Is it a biography or an autobiography? Kids discover point of view as they listen to you tell a story about yourself (first person) and then hear two volunteers retell the story: one to you (second person) and one to them (third person). They apply these concepts, comparing and contrasting biographies and autobiographies. Use the lecture notes to explain prefixes in each word and context strategies to define a passage as one of the two genres. There are two short passage examples you can use. Do one together, asking kids to point out clue words that helped them identify the genre. As an added extension, find a reading packet for The Story of Jackie Robinson, Bravest Man in Baseball; kids begin by deciding the genre and can continue completing the packet as they read.
Fourth graders investigate a person's life through primary resources. In this American biography lesson plan, 4th graders look at historical sources to discover things about a person and the time period he/she lived. They build a story about this individual and how their actions changed the community. 
Examine the lives of people who have made a significant contribution to society. The concept of biography is discussed with the class; they identify important actions, and read passages about Sacagawea and Benjamin Franklin. They write to explain how each of these people made contributions to American society.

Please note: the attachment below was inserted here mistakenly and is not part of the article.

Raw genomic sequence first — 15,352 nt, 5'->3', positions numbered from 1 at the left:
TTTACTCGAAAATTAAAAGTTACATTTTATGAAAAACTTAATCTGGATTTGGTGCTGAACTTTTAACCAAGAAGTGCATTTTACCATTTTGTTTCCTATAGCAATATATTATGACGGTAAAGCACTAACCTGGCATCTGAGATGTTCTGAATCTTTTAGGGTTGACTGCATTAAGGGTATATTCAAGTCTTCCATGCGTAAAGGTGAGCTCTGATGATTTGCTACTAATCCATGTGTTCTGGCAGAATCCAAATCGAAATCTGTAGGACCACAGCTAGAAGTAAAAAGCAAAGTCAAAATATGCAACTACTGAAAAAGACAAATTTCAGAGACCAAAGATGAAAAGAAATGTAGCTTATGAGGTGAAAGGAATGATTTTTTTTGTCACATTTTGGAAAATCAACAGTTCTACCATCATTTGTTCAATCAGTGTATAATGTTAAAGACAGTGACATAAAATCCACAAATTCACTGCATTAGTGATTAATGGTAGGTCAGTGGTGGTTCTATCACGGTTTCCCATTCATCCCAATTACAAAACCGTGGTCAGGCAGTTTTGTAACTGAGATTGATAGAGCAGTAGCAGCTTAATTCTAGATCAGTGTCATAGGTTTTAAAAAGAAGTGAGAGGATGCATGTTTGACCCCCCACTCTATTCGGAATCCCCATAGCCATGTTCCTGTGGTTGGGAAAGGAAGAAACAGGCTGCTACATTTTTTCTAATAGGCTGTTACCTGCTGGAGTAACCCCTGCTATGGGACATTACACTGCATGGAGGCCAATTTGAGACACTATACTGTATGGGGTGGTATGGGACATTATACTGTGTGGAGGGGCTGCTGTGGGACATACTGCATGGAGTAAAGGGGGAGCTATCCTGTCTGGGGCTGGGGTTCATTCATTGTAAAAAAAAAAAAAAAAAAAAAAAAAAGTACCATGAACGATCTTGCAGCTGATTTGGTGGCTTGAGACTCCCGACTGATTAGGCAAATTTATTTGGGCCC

Transform a written biography into a video biography! Introduce your learners to the biography format by reading them a few examples (some suggestions are included). Then discuss the factors that make a good biography. What information do you need to know about someone's life to write a strong biography? Finally, have them choose someone to research. After they research the life of their historical figure, have them transform their biography into a video biography!
Second graders investigate the accomplishments of Amelia Earhart. They read and discuss a biography of Amelia Earhart, complete a Venn diagram, and conduct an interview with a classmate and write and publish a biography of their classmate.
Students explore several different types of biographies to determine their area of interest, choose one notable person they would like to explore, complete online tutorial on biographies, and use written and Internet resources to research one person.
Students investigate an important figure of history by reading biographies.  In this historical figure lesson, students discover the literary genre of biographies and read several different types to expand their ideas about a historical figure.  Students choose a figure from history and research that person through books and the Internet to create a report.
Third graders investigate the biography genre by chose a book to investigate for chronological order, photos, and table of contents. They use a digital picture of themselves as the starting point for creating a PowerPoint biography of themselves. They work in small groups to discuss their biography subjects and to create a product which highlights the biographical information. They chose a historical role play, a newspaper or a book jacket to create.
Third graders explore the stories of real lives by creating poster presentations. In this biography form lesson, 3rd graders read short biographies of George Washington Carver, Mother Theresa and Sandra Day O'Connor while identifying the characteristics of these stories. Students create a graphic organizer and a poster based on one topic related to the person of their choice, which they present to class.
Students read a biography, then research the person on the Internet.